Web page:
Some Republicans have floated the idea of a deal on witnesses: one that would include calling Hunter Biden to testify. But before the final day of Trump's defense began, Senate Minority Leader Chuck Schumer, D-N.Y., dismissed that idea.

"Hunter Biden has nothing to do with the facts of this trial," he said at a news conference Tuesday morning.

Schumer insisted that senators should hear from the same four witnesses whom he has been pushing for since the start of the trial — Bolton; acting White House chief of staff Mick Mulvaney; Robert Blair, a White House official; and Michael Duffey, an official at the Office of Management and Budget.

"We're not bargaining with them — four witnesses and four sets of documents," Schumer said.

He also dismissed a proposal floated by GOP Sens. James Lankford and Lindsey Graham to allow senators to read Bolton's manuscript in the secure room in the Capitol, a room known as the "SCIF." Schumer called this idea "absurd."

"It's a book," he said. "There's no need for it to be read in the SCIF unless you want to hide something."

Trump's lawyers, who began their arguments Saturday, had 24 hours over three days to make their case — the same time given to the Democratic House impeachment managers who presented their arguments against the president last week.

The House impeachment articles accuse Trump of abuse of power for asking Ukraine to announce investigations into his political rivals, allegedly using $391 million in vital security assistance to pressure the country into launching the probes. The House articles also charge obstruction of Congress for the White House's refusal to cooperate with impeachment investigators.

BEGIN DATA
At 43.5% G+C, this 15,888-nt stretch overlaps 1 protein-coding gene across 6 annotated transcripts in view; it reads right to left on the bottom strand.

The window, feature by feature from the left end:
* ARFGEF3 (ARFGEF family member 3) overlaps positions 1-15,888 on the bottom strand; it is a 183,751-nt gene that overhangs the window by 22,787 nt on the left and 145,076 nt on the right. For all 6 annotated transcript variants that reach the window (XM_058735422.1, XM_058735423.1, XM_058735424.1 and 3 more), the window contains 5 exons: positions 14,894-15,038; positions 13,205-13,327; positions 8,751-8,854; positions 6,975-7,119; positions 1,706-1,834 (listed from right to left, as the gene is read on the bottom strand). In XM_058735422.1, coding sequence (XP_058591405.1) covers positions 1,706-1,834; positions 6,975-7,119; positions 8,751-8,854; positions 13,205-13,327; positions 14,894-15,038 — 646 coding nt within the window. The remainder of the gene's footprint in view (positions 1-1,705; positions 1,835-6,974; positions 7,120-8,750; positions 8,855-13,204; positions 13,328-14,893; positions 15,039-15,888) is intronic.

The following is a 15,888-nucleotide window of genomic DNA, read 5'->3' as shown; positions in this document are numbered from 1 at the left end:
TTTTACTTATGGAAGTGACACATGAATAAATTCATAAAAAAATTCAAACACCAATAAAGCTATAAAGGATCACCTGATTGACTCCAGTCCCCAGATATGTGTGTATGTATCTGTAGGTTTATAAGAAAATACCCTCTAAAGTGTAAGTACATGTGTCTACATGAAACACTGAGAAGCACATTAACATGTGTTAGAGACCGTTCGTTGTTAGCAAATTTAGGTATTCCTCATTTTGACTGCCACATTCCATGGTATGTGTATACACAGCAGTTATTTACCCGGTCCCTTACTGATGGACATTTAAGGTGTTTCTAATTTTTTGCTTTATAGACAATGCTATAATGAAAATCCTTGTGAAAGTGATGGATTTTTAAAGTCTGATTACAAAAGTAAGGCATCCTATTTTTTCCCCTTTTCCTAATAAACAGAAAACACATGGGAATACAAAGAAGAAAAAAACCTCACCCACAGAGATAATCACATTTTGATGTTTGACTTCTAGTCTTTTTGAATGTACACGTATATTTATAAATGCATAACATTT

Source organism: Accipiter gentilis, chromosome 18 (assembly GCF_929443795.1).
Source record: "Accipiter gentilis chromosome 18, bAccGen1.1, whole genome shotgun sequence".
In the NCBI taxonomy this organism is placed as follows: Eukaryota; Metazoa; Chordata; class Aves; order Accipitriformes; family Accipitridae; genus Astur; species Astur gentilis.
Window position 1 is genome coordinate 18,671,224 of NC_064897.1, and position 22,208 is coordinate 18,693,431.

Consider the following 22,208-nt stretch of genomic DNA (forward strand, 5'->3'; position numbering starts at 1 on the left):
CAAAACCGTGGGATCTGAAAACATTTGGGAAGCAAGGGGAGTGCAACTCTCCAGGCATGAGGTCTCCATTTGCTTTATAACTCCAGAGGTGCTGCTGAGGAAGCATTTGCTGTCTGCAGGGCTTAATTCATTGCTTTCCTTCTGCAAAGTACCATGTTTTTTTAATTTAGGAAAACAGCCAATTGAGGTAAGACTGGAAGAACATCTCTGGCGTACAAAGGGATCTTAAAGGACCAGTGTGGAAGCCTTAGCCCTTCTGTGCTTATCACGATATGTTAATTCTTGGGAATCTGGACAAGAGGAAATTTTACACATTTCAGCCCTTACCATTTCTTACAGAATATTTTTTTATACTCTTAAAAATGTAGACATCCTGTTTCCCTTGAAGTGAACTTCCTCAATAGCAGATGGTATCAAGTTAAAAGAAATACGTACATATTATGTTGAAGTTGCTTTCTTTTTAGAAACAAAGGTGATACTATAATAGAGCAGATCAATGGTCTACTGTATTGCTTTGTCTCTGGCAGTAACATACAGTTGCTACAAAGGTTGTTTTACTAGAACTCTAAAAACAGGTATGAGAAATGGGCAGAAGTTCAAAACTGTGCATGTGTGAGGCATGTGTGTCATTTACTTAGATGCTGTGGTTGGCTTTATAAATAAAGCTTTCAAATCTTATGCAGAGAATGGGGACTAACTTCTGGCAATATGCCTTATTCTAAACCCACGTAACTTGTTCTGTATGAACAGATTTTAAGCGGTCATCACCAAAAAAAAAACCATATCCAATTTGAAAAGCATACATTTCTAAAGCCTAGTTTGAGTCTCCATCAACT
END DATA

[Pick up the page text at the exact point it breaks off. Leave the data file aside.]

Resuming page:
But on Monday, Trump's defense team offered vastly different version of events, arguing that the president's freezing of military aid was done out of a legitimate concern over corruption in Ukraine, pointing out that the congressionally approved funding was eventually released.

Eric Herschmann, another Trump defense lawyer, maintained that the holdup in military aid was not as consequential as Democrats have portrayed it to be.

"It is absurd on its face. Not one American life was in jeopardy or lost by the short delay, and they know it," Herschmann said.

Ken Starr, who is defending Trump and who led the investigation into President Bill Clinton that triggered Clinton's impeachment, made the case that Trump's impeachment, the third in American history, shows that "we are living in what aptly can be described as the age of impeachment," adding the process is "filled with acrimony and divides the country like nothing else."

Trump defense lawyer Pam Bondi, the former attorney general of Florida, also used Monday to attack the Biden family, playing a television interview with Hunter Biden answering questions about his time as a board member of the energy company Burisma when his father was vice president.

Neither Joe Biden nor his son has been accused of any wrongdoing connected to Ukraine and Burisma. Yet Bondi cited news outlets that have covered the Bidens and the energy company before saying: "They all thought there was cause to raise the issue about the Bidens and Burisma."

Added Bondi: "The House managers might say, without evidence, that everything we just said has been debunked, that the evidence points entirely and unequivocally in the other direction. That is a distraction."

Andrew Bates, a spokesman for Joe Biden, characterized Bondi's presentation as a "conspiracy theory" that has been "conclusively refuted."

Copyright 2021 NPR. To see more, visit https://www.npr.org.

Bobby Allyn is a business reporter at NPR based in San Francisco. He covers technology and how Silicon Valley's largest companies are transforming how we live and reshaping society.
NPR News' Brian Naylor is a correspondent on the Washington Desk. In this role, he covers politics and federal agencies.